How many years have you been a school leader?

I have operated in various leadership roles in a number of schools and have held some form of leadership position for 15 years.

What motivated you to become a school leader (and when)?

I had always wanted to lead, having held various leadership roles in churches I had attended. I am the sort of person who can’t help comment on what I think can be improved. This has invariably ended up in being offered some form of leadership position. I have also worked for several inspiring leaders who made me aspire to leadership and encouraged me to work towards leadership positions.

What was your first leadership role, where was it located, and what were some of your early challenges as a new leader?

I was a house master at an elite independent school. The main challenges as a new leader were to do with leading staff who were older and more experienced than me.


NEW resilience and wellbeing program

Dusty and Friends is a great resource for learning and building resilience in children. Game ON highlights the importance of being calm and prompts children to see how consequences result from actions. A popular resource in Early Stage 1- Stage 1 classrooms, children identify and relate to different characters. The program aligns with the Australian Curriculum and works well for Stage 3 in a peer support model. Available for immediate download through the School For Living website.

Love the job

August 2016

Jason Burgess

Director of Junior Schools, Maranatha Christian School
Officer, Victoria

(continued from previous page)

As a new principal, what was the most useful lesson you ever learned from a more experienced principal colleague?

The job of leading a school is all about making decisions and implementing change. Perhaps the best advice I have had is to try to keep myself physically and mentally well so that I am able to make hopefully what prove to be well considered, wise decisions.

What makes you smile at work?

I stand out the front of the school before and after school every day and meet and greet the children as they arrive and depart. Primary school children come to school bright and bubbly every day and full of enthusiasm. I can’t help but smile at this and it reminds me what a privilege it is to be involved in directing the lives of the children. I spend a lot of time in each of the primary classes at Maranatha Christian School and cannot help but smile as the children warmly greet me every time I enter their rooms.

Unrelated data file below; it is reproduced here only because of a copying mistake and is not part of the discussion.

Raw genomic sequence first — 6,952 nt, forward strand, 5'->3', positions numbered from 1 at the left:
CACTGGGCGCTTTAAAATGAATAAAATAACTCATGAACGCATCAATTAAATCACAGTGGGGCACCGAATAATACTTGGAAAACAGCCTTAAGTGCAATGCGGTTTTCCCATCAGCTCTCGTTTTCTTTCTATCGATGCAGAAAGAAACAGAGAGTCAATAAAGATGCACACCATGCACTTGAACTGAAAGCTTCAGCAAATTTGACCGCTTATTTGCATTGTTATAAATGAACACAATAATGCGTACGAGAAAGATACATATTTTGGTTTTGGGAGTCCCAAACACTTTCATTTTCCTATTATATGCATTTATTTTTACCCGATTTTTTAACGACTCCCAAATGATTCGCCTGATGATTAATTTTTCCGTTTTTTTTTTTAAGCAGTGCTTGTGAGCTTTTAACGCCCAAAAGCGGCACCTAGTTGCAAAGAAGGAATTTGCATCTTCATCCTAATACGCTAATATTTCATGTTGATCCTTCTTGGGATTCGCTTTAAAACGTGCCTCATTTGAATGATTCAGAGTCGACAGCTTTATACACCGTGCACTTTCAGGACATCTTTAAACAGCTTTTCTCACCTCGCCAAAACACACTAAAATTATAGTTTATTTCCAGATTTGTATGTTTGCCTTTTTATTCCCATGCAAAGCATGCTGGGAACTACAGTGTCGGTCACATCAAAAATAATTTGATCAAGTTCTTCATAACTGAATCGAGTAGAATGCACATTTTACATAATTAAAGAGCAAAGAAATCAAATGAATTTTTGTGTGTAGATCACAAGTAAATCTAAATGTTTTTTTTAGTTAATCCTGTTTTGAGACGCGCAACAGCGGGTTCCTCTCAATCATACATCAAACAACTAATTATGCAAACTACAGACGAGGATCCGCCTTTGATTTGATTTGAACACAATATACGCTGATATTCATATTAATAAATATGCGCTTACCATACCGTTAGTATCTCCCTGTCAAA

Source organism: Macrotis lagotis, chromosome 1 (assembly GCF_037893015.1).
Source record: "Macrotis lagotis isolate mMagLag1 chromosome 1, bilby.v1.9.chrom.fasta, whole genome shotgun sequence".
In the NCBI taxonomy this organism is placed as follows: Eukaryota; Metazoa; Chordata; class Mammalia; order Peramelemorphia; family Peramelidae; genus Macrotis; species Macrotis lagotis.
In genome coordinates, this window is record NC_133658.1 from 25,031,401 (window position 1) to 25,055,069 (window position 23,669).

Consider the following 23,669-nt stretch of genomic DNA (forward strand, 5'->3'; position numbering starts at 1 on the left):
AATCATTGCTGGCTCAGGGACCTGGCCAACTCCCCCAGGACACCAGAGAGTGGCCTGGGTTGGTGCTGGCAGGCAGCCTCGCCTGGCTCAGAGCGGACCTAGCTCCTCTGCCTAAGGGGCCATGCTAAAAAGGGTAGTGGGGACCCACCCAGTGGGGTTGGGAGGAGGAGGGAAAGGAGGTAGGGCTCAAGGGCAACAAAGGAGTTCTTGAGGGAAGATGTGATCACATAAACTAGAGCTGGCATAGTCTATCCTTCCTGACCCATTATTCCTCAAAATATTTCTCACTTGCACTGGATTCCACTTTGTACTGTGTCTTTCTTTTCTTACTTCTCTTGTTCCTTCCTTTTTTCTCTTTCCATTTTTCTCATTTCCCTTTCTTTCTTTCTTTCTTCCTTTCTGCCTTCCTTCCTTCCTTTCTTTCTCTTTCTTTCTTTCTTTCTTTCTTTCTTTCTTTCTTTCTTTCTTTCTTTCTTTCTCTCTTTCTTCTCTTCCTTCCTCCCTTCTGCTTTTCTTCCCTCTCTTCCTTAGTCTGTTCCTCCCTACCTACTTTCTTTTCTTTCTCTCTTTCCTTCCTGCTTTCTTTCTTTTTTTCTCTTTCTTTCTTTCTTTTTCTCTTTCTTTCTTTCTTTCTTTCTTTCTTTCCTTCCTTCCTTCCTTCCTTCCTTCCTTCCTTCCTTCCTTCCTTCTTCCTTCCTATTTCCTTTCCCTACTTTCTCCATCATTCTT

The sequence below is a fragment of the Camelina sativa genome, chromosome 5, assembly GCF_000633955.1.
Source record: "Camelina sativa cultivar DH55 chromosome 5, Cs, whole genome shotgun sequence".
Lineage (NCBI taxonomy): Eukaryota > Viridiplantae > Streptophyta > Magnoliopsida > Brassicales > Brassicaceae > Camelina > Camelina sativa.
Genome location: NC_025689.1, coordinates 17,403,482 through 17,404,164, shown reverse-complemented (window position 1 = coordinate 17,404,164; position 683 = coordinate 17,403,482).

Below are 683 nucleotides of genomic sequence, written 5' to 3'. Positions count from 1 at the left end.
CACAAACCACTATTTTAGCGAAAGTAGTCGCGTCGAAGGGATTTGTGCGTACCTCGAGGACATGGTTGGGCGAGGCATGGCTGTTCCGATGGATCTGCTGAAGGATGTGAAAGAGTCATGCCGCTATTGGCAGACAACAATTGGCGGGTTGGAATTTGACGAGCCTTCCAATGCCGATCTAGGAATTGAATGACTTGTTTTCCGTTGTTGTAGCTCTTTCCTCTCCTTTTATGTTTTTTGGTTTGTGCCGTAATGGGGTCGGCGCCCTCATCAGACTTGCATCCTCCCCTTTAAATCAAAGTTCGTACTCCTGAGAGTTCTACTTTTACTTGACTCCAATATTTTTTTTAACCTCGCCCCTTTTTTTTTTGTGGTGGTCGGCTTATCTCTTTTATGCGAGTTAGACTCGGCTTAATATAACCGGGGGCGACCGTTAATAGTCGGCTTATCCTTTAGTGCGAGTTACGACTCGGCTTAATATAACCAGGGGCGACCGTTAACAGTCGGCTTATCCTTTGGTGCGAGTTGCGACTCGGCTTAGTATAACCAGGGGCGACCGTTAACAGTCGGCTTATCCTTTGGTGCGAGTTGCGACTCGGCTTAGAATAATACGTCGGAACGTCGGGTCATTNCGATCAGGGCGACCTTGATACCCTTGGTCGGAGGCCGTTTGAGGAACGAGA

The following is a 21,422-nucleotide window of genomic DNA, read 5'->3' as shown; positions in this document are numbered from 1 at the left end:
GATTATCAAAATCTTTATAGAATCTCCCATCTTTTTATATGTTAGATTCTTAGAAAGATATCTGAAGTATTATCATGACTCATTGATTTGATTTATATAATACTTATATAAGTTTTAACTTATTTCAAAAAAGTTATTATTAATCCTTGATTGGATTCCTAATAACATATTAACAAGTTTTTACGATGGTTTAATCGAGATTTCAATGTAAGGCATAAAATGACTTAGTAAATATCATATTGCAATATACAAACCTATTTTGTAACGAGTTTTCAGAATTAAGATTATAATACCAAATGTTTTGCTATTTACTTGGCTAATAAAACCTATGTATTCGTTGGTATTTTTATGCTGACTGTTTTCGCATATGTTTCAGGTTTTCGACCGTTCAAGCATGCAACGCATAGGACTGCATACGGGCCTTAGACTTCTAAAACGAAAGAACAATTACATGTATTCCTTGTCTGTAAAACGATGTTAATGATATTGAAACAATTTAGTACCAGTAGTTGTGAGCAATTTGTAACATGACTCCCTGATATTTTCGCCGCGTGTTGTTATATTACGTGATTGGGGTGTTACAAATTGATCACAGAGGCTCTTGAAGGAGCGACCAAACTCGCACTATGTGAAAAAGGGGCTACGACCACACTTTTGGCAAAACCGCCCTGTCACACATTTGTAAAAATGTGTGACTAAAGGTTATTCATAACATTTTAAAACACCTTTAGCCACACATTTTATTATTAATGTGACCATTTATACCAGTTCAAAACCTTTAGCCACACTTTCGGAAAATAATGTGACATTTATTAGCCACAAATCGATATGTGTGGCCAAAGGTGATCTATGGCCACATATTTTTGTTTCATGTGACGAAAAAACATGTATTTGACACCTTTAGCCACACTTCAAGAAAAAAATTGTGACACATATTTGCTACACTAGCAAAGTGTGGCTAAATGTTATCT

In managing your staff, what are your most valuable skills and beliefs?

I believe that, as a leader, you have to have confidence, communication skills and commitment. A key objective is to keep everyone working and moving ahead. Having confidence is tantamount as part of the job of a leader is to put out fires and maintain team morale. Part of a healthy working culture is having clear lines of communication and making time for, and talking to, staff on a daily basis is something I work very hard to maintain. I try to show my commitment to the role by working hard and being as fair as I can and I hope that this helps motivate the staff.

What was the best day you ever had as a school leader?

There have been many good days. It would be difficult to pick a single one but a particularly fond memory was as the Head of Primary at a previous school, when the year 6 class arranged an amazing surprise 40th birthday party for me. It was a very special day.


Love the job

August 2016

Jason Burgess

Director of Junior Schools, Maranatha Christian School
Officer, Victoria

(continued from previous page)

What was the toughest day you ever had as a school leader?

I cannot pinpoint a singular day but it would be to do with finding out that a particular student, staff member or family in the school community is suffering and going through a difficult time. It is also then that you realise what a wonderful place a school is as I observe people seeking to genuinely help someone in need. At Maranatha Christian School we have a very supportive community; it is a wonderful place to work.

What tips would you give new school leaders about staying positive and keeping their energy levels high?

Spend a lot of time getting to know the staff, listen to them and find out what is working in the school and what is not. Try to articulate a clear vision to the staff and then work collaboratively to try to transform the classroom culture. I would also encourage them to find a mentor, I see this as very important.

If you could name just one thing that kept you going to school every day, even on the really difficult days, what would that be?

The thing that keeps me going is seeing student success. It is the best feeling to see a student work hard, with encouragement and support, and make progress towards a goal.